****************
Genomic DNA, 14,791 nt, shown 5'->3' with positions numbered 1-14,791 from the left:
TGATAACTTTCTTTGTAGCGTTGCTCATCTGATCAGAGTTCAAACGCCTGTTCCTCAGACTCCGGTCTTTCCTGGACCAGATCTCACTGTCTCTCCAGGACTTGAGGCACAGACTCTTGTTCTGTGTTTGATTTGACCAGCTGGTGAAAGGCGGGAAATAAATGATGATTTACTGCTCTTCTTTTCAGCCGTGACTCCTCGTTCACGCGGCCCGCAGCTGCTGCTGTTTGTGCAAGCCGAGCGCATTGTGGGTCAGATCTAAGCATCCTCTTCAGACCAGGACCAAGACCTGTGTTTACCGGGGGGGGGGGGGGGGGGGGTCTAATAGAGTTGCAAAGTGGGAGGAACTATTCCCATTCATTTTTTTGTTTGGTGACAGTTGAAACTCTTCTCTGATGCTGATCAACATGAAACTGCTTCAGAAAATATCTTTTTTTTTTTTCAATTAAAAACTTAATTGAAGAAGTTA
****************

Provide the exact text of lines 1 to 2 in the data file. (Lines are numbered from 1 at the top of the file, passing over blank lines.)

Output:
Genomic DNA, 14,791 nt, shown 5'->3' with positions numbered 1-14,791 from the left:
TGATAACTTTCTTTGTAGCGTTGCTCATCTGATCAGAGTTCAAACGCCTGTTCCTCAGACTCCGGTCTTTCCTGGACCAGATCTCACTGTCTCTCCAGGACTTGAGGCACAGACTCTTGTTCTGTGTTTGATTTGACCAGCTGGTGAAAGGCGGGAAATAAATGATGATTTACTGCTCTTCTTTTCAGCCGTGACTCCTCGTTCACGCGGCCCGCAGCTGCTGCTGTTTGTGCAAGCCGAGCGCATTGTGGGTCAGATCTAAGCATCCTCTTCAGACCAGGACCAAGACCTGTGTTTACCGGGGGGGGGGGGGGGGGGGGTCTAATAGAGTTGCAAAGTGGGAGGAACTATTCCCATTCATTTTTTTGTTTGGTGACAGTTGAAACTCTTCTCTGATGCTGATCAACATGAAACTGCTTCAGAAAATATCTTTTTTTTTTTTCAATTAAAAACTTAATTGAAGAAGTTA